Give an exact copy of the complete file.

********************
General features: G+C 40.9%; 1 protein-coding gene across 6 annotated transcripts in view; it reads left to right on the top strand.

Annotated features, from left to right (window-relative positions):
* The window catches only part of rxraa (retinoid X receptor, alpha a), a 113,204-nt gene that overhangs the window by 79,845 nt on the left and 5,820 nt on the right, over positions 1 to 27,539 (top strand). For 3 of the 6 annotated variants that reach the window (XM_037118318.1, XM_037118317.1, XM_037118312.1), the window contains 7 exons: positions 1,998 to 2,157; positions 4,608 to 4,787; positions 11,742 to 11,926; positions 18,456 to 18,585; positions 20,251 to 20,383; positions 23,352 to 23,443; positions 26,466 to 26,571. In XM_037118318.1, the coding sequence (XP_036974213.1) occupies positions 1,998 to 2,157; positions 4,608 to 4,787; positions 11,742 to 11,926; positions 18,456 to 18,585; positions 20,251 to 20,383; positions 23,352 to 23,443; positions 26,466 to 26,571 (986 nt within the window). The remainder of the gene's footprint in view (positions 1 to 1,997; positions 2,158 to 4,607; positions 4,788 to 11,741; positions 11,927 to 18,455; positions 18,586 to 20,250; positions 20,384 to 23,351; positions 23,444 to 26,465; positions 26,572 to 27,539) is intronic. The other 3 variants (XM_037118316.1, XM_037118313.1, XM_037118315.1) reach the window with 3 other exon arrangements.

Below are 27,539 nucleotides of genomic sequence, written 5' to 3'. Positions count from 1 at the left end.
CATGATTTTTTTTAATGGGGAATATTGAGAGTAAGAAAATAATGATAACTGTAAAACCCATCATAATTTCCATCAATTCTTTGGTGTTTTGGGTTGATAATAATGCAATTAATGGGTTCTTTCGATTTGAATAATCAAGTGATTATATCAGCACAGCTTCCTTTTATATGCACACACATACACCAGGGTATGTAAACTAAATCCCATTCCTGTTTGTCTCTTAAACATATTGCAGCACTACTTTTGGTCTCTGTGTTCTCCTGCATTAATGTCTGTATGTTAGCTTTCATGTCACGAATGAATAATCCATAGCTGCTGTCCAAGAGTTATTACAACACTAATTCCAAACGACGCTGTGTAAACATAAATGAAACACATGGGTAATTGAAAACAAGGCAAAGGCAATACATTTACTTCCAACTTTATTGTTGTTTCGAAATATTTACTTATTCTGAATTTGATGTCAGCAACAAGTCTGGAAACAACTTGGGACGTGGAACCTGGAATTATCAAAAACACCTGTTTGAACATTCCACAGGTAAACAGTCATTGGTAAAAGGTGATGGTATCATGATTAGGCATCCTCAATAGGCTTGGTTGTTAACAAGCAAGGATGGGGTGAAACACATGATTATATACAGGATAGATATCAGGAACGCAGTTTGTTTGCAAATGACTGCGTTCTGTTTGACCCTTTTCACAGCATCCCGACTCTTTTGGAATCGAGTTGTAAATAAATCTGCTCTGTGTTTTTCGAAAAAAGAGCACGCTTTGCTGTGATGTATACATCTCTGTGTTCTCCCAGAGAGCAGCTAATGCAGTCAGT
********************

General features: G+C 40.9%; 1 protein-coding gene across 6 annotated transcripts in view; it reads left to right on the top strand.

Annotated features, from left to right (window-relative positions):
* The window catches only part of rxraa (retinoid X receptor, alpha a), a 113,204-nt gene that overhangs the window by 79,845 nt on the left and 5,820 nt on the right, over positions 1 to 27,539 (top strand). For 3 of the 6 annotated variants that reach the window (XM_037118318.1, XM_037118317.1, XM_037118312.1), the window contains 7 exons: positions 1,998 to 2,157; positions 4,608 to 4,787; positions 11,742 to 11,926; positions 18,456 to 18,585; positions 20,251 to 20,383; positions 23,352 to 23,443; positions 26,466 to 26,571. In XM_037118318.1, the coding sequence (XP_036974213.1) occupies positions 1,998 to 2,157; positions 4,608 to 4,787; positions 11,742 to 11,926; positions 18,456 to 18,585; positions 20,251 to 20,383; positions 23,352 to 23,443; positions 26,466 to 26,571 (986 nt within the window). The remainder of the gene's footprint in view (positions 1 to 1,997; positions 2,158 to 4,607; positions 4,788 to 11,741; positions 11,927 to 18,455; positions 18,586 to 20,250; positions 20,384 to 23,351; positions 23,444 to 26,465; positions 26,572 to 27,539) is intronic. The other 3 variants (XM_037118316.1, XM_037118313.1, XM_037118315.1) reach the window with 3 other exon arrangements.

Below are 27,539 nucleotides of genomic sequence, written 5' to 3'. Positions count from 1 at the left end.
CATGATTTTTTTTAATGGGGAATATTGAGAGTAAGAAAATAATGATAACTGTAAAACCCATCATAATTTCCATCAATTCTTTGGTGTTTTGGGTTGATAATAATGCAATTAATGGGTTCTTTCGATTTGAATAATCAAGTGATTATATCAGCACAGCTTCCTTTTATATGCACACACATACACCAGGGTATGTAAACTAAATCCCATTCCTGTTTGTCTCTTAAACATATTGCAGCACTACTTTTGGTCTCTGTGTTCTCCTGCATTAATGTCTGTATGTTAGCTTTCATGTCACGAATGAATAATCCATAGCTGCTGTCCAAGAGTTATTACAACACTAATTCCAAACGACGCTGTGTAAACATAAATGAAACACATGGGTAATTGAAAACAAGGCAAAGGCAATACATTTACTTCCAACTTTATTGTTGTTTCGAAATATTTACTTATTCTGAATTTGATGTCAGCAACAAGTCTGGAAACAACTTGGGACGTGGAACCTGGAATTATCAAAAACACCTGTTTGAACATTCCACAGGTAAACAGTCATTGGTAAAAGGTGATGGTATCATGATTAGGCATCCTCAATAGGCTTGGTTGTTAACAAGCAAGGATGGGGTGAAACACATGATTATATACAGGATAGATATCAGGAACGCAGTTTGTTTGCAAATGACTGCGTTCTGTTTGACCCTTTTCACAGCATCCCGACTCTTTTGGAATCGAGTTGTAAATAAATCTGCTCTGTGTTTTTCGAAAAAAGAGCACGCTTTGCTGTGATGTATACATCTCTGTGTTCTCCCAGAGAGCAGCTAATGCAGTCAGT